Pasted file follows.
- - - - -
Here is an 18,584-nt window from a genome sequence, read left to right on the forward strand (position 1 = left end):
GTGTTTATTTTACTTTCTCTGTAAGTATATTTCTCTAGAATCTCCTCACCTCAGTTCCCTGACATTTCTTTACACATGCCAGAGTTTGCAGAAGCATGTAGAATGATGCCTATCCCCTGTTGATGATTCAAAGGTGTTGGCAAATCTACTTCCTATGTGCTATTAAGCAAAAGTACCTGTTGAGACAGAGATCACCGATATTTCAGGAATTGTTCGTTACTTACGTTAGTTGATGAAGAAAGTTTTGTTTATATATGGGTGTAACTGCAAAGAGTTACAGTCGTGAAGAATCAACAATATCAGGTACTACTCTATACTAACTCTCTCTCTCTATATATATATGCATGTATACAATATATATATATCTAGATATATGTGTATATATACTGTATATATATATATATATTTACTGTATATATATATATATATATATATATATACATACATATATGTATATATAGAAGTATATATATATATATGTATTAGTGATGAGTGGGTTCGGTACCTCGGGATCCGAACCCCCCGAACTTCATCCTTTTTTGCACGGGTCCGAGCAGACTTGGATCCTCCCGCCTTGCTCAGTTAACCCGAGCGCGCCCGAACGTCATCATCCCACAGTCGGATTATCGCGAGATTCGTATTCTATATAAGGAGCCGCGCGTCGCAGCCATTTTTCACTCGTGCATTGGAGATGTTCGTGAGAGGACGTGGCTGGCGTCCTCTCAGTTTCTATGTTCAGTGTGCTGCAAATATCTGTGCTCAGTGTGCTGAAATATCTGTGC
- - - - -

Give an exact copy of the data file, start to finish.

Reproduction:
Here is an 18,584-nt window from a genome sequence, read left to right on the forward strand (position 1 = left end):
GTGTTTATTTTACTTTCTCTGTAAGTATATTTCTCTAGAATCTCCTCACCTCAGTTCCCTGACATTTCTTTACACATGCCAGAGTTTGCAGAAGCATGTAGAATGATGCCTATCCCCTGTTGATGATTCAAAGGTGTTGGCAAATCTACTTCCTATGTGCTATTAAGCAAAAGTACCTGTTGAGACAGAGATCACCGATATTTCAGGAATTGTTCGTTACTTACGTTAGTTGATGAAGAAAGTTTTGTTTATATATGGGTGTAACTGCAAAGAGTTACAGTCGTGAAGAATCAACAATATCAGGTACTACTCTATACTAACTCTCTCTCTCTATATATATATGCATGTATACAATATATATATATCTAGATATATGTGTATATATACTGTATATATATATATATATTTACTGTATATATATATATATATATATATATATACATACATATATGTATATATAGAAGTATATATATATATATGTATTAGTGATGAGTGGGTTCGGTACCTCGGGATCCGAACCCCCCGAACTTCATCCTTTTTTGCACGGGTCCGAGCAGACTTGGATCCTCCCGCCTTGCTCAGTTAACCCGAGCGCGCCCGAACGTCATCATCCCACAGTCGGATTATCGCGAGATTCGTATTCTATATAAGGAGCCGCGCGTCGCAGCCATTTTTCACTCGTGCATTGGAGATGTTCGTGAGAGGACGTGGCTGGCGTCCTCTCAGTTTCTATGTTCAGTGTGCTGCAAATATCTGTGCTCAGTGTGCTGAAATATCTGTGC